And when spring arrived with flowers blossoming everywhere, Aabel Vikerpuu had his death bed be carried to the garden underneath the cherry trees already in the morning, and hot sun was heating up his death-blossomed mind so that he stood up and started giving out orders to the great crowd of elderly people around his bed. He had them dig up the grass and plant dill, peas and beans, so that he was finally surrounded by a labyrinth of vegetable garden. This went on until three sighs of death passed from Aabel's lips at midday, his heart stopped beating and the old people around his bed stood up for a moment of silence...

Having woken back to life, Aabel started receiving blessings, smiling faintly on his pillows. A couple of hours later he stood up on his bed again and started performing witty, fast-paced ballads, so that the ill and old could dance chirpily around him, as if he were a pagan god.

Yet, there were days when all vital signs of Aabel Vikerpuu were fine, so that it didn't even seem appropriate for him anymore to lie on his death bed. The elderly adherents and admirers among housewives were then looking at Aabel with rather disapproving faces and left him, eyes filled with disappointment. Aabel too was uneasy and perplexed at that time, not knowing what to do with himself. He kept kneading his useless hands, was staring blankly out of the window, stomping from one room to another, yawning every now and then and becoming a burden to himself and his entire family.

"Pull yourself together, son," admonished his mother and father, who had grown used to profiting from their son's illness, "you can do this, you always could!"

Other people in the borough too were impatiently waiting for better news and in one or two week's time they always came. Aabel Vikerpuu wouldn't have been Aabel Vikerpuu, if he would have been taken over by life so easily. And again, joys and hopes became great in Antsla!

And so the years passed; the fame of the happy dying man increased and other people too besides the old and the crippled started paying visits to Aabel Puu. Even young and healthy ones came to see him, especially pretty women with blossoming minds and bodies, demonstrating their physical charms to the happy dying man. They even didn't shy away from flirting with him before the jealous eyes of oldsters. People arrived not only from New Antsla, but Anstla itself and Old Antsla too, as well as from Kobela, Valga and Otepää. There were middle-aged housewives affected by frigidity secretly reaching out their hands through the bees and birds to touch the member of the happy dying man under the blanket and feeling their sex drive returning. And so it finally happened what could be secretly feared: a cheerful woman called Kai was so impressed by the skilful target-throwing of knives, chirpy songs and honey-flavoured sweat of the happy dying man that she fell in love with Aabel, gave herself to him at one forgetful moment and became pregnant.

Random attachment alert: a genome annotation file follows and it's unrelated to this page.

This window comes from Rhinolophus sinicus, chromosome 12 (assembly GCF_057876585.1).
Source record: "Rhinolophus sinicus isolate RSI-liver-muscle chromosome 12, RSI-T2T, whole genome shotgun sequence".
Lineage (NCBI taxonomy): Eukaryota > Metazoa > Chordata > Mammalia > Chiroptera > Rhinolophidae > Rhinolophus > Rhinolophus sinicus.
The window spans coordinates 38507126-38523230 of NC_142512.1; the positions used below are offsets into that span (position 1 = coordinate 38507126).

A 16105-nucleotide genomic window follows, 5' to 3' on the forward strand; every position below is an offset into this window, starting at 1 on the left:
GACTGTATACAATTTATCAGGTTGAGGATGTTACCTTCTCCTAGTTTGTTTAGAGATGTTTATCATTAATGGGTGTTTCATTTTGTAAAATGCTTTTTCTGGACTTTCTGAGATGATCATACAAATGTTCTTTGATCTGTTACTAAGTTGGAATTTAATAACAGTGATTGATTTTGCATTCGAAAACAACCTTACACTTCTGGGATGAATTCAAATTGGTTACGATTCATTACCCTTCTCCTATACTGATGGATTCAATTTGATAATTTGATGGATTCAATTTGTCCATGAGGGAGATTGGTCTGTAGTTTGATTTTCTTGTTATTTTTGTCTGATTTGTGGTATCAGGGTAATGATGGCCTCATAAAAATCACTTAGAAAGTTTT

That, however, already posed a dangerous challenge to life.

The fact that Aabel was about to become a father stirred up the bride's family like a wasp's nest and the parents of the young woman came to scold Aabel for being a loafer and sham, doing it with such relentlessness and perseverance that the young man started to doubt in his talent of dying indeed. And so it occurred that more and more often Aabel woke up without fever and more and more often he was gloomily staring at the ceiling as a perfectly healthy man, thus scaring off the last of his admirers. And the longer he stayed healthy, the more receptive he became to other people's opinions. With endless nursing, health courses and pills prescribed by doctors he kept killing and numbing the happy dying man in him until he was irreversibly cured.

Out of old habit he lay sprawling on his beloved death bed for another month or two, until his wife who already started to wake from her daze of love told him to stop fooling around and go looking for work.

As Aabel Vikerpuu was known and remembered as the greatest talent in happy dying, he soon found a job in Tartu as a funeral parlour cosmetician and maker of funeral ribbons, but he performed his duties clumsily and had constant problems with the dead. Sometimes they prematurely decomposed in his hands, sometimes they scared the hell out of him and one body went missing altogether.

There is nothing much to talk about Aabel's subsequent life. It was like any other, only even more boring. He took good care of his wife Kai and their children, was a dutiable family man, cooked well and even managed to cope with his work somehow, but that was still not his vocation. Every now and then, in silent desperation he would secretly lie down on his beloved death bed that had been banished in the storage room among old junk, measured his temperature and held his breath for as long as he could. But that pathetic little simulation had nothing to do with his former splendour.
Aabel Vikerpuu died of double pneumonia at the age of fifty six after a short period of high fever, and it is said that during the last week of his life, when he was lying in his death bed, flute melodies and happy laughter could be heard from his room again. However, there is reason to doubt in the credibility of this information, as the only witnesses beside his death bed were his wife and children whose statements might be biased.

Yet, of course, it is nice to remember the passing away of the master like this.

Mehis Heinsaar
is a Southern Estonian writer, the author of five books. See also his texts from the previous issues of Epifanio.